Experts from the United States Institute of Peace (USIP) discuss the meaning of the term "rule...
“Kids For Peace” Visit USIP
On March 5, 2012, the U.S. Institute of Peace (USIP) was pleased to host 110 members of “Kids for Peace,” an organization based in southern California, which seeks to cultivate the ability of young people to foster peace in their communities and globally.
The group included young people––ages 5 through 18––and their parents from California and several other states; Kids for Peace has chapters in 28 states and 11 countries.
Their program at USIP included an introduction to the work of the Institute around the world; an exploration of key themes in conflict management; and peacebuilding activities and resources from the Institute’s Global Peacebuilding Center.
The highlight of the visit was the kids’ recitation of their peace pledge to USIP President Dr. Richard Solomon, and their presentation of a Heart Tree Banner they had created before coming to Washington, DC.
Kids for Peace participants present their Heart Tree Banner to USIP President Dr. Richard H. Solomon (first from right) and to Ann-Louise Colgan, Director of the Global Peacebuilding Center (second from left in back).
Dr. Solomon hears the Peace Pledge from the Kids for Peace participants.
The visit to USIP was initially requested in a letter written by a 5th grade member of the group, who asked if they might come to USIP as part of their four-day visit to key sites in Washington, DC. Immediately prior to visiting USIP on March 5, the group presented their peace pledge in Congress, and other stops included monuments and memorials on the National Mall, and the U.S. Holocaust Memorial Museum.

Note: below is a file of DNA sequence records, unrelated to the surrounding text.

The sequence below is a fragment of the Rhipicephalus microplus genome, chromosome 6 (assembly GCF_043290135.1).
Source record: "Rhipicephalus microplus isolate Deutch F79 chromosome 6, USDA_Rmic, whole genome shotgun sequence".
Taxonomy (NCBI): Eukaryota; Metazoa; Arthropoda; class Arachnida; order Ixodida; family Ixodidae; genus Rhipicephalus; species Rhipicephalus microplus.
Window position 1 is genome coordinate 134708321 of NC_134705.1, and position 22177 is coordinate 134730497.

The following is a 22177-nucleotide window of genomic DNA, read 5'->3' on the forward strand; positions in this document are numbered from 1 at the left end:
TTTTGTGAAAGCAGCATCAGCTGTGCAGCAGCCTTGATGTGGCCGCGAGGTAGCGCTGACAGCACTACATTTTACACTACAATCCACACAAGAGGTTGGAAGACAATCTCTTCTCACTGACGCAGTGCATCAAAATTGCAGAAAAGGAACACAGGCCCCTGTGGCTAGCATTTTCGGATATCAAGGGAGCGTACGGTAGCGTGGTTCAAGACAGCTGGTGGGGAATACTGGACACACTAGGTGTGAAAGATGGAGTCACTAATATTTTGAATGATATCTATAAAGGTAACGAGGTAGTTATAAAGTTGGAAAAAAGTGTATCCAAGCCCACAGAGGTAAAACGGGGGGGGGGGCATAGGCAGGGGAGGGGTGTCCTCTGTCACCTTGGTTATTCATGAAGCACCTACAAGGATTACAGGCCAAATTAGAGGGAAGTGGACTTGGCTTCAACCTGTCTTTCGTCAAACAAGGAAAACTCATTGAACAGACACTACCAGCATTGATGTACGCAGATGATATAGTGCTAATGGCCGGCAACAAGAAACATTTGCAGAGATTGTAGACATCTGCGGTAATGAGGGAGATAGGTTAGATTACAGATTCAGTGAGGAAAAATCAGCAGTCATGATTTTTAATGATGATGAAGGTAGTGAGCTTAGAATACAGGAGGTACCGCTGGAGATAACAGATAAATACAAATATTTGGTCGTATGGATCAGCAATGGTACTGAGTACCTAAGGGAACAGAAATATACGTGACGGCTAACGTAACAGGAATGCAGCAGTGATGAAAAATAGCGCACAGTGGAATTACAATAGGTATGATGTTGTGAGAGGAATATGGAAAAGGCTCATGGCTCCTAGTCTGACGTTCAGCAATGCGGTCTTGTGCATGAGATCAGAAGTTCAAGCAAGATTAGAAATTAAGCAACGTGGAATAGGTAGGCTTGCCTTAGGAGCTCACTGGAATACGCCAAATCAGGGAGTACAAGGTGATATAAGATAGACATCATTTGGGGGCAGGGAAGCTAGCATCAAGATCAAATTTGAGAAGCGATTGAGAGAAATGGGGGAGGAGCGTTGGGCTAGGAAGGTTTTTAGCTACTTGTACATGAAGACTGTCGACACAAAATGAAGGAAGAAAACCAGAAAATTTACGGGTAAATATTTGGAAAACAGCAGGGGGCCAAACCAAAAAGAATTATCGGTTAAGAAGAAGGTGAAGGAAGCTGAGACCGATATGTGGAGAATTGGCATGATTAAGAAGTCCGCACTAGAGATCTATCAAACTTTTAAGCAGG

Working with young people is the major focus of USIP’s Global Peacebuilding Center, which extends the Institute’s longstanding educational work to students and educators. Its resources include:
- The Peacebuilding Toolkits for Educators, which provides exercises and lesson plans for the middle and high school classroom
- A Virtual Passport experience, through which young people can learn about peacebuilding while earning stamps through online activities
- A series of short video pieces on “Witnesses to Peacebuilding,” available online.
The “Kids for Peace” group experienced a pilot educational program that included many of these resources and activities. Several of the kids commented that their visit to USIP was the highlight of their time in Washington, DC!
The Kids for Peace participants